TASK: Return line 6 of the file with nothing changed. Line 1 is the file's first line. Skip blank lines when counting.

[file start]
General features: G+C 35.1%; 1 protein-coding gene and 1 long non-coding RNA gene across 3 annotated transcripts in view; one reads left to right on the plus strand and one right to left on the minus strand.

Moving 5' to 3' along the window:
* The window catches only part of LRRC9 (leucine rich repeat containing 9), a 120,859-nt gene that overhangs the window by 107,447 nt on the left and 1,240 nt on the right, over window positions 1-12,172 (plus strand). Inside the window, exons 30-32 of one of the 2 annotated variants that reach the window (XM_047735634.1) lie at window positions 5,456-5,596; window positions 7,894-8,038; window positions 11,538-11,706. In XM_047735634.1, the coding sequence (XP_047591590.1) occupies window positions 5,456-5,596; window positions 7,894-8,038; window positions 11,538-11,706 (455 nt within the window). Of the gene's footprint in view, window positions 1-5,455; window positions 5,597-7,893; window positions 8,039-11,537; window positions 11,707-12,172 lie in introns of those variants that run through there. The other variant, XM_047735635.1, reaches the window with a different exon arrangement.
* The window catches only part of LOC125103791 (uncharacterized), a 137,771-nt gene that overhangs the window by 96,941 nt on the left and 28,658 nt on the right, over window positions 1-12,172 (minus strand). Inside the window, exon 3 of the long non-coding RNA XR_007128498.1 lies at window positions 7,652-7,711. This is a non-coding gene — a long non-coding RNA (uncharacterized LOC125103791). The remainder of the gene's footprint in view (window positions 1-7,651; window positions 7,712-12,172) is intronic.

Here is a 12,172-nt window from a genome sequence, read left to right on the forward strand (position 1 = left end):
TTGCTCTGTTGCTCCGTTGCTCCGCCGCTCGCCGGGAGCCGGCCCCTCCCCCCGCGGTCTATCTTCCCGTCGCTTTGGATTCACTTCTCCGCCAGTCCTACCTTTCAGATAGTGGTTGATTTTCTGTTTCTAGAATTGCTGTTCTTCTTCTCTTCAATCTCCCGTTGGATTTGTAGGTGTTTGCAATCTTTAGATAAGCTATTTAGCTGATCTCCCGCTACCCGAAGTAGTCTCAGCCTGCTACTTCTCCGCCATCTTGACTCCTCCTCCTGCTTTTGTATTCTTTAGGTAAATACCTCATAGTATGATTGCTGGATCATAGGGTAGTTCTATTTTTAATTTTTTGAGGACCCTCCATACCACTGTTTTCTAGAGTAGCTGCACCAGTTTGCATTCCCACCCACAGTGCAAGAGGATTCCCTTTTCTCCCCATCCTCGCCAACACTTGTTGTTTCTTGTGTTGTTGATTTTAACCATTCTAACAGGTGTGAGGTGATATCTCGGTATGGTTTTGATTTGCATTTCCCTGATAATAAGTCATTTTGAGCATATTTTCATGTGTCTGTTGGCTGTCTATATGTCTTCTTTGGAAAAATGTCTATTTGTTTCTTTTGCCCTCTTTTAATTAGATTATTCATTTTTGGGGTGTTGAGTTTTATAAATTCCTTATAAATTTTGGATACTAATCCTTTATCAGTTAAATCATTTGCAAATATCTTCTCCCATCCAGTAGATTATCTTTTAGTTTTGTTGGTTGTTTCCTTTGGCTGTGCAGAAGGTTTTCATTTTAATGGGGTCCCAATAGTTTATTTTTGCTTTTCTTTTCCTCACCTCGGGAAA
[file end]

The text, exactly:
TTGCTCTGTTGCTCCGTTGCTCCGCCGCTCGCCGGGAGCCGGCCCCTCCCCCCGCGGTCTATCTTCCCGTCGCTTTGGATTCACTTCTCCGCCAGTCCTACCTTTCAGATAGTGGTTGATTTTCTGTTTCTAGAATTGCTGTTCTTCTTCTCTTCAATCTCCCGTTGGATTTGTAGGTGTTTGCAATCTTTAGATAAGCTATTTAGCTGATCTCCCGCTACCCGAAGTAGTCTCAGCCTGCTACTTCTCCGCCATCTTGACTCCTCCTCCTGCTTTTGTATTCTTTAGGTAAATACCTCATAGTATGATTGCTGGATCATAGGGTAGTTCTATTTTTAATTTTTTGAGGACCCTCCATACCACTGTTTTCTAGAGTAGCTGCACCAGTTTGCATTCCCACCCACAGTGCAAGAGGATTCCCTTTTCTCCCCATCCTCGCCAACACTTGTTGTTTCTTGTGTTGTTGATTTTAACCATTCTAACAGGTGTGAGGTGATATCTCGGTATGGTTTTGATTTGCATTTCCCTGATAATAAGTCATTTTGAGCATATTTTCATGTGTCTGTTGGCTGTCTATATGTCTTCTTTGGAAAAATGTCTATTTGTTTCTTTTGCCCTCTTTTAATTAGATTATTCATTTTTGGGGTGTTGAGTTTTATAAATTCCTTATAAATTTTGGATACTAATCCTTTATCAGTTAAATCATTTGCAAATATCTTCTCCCATCCAGTAGATTATCTTTTAGTTTTGTTGGTTGTTTCCTTTGGCTGTGCAGAAGGTTTTCATTTTAATGGGGTCCCAATAGTTTATTTTTGCTTTTCTTTTCCTCACCTCGGGAAA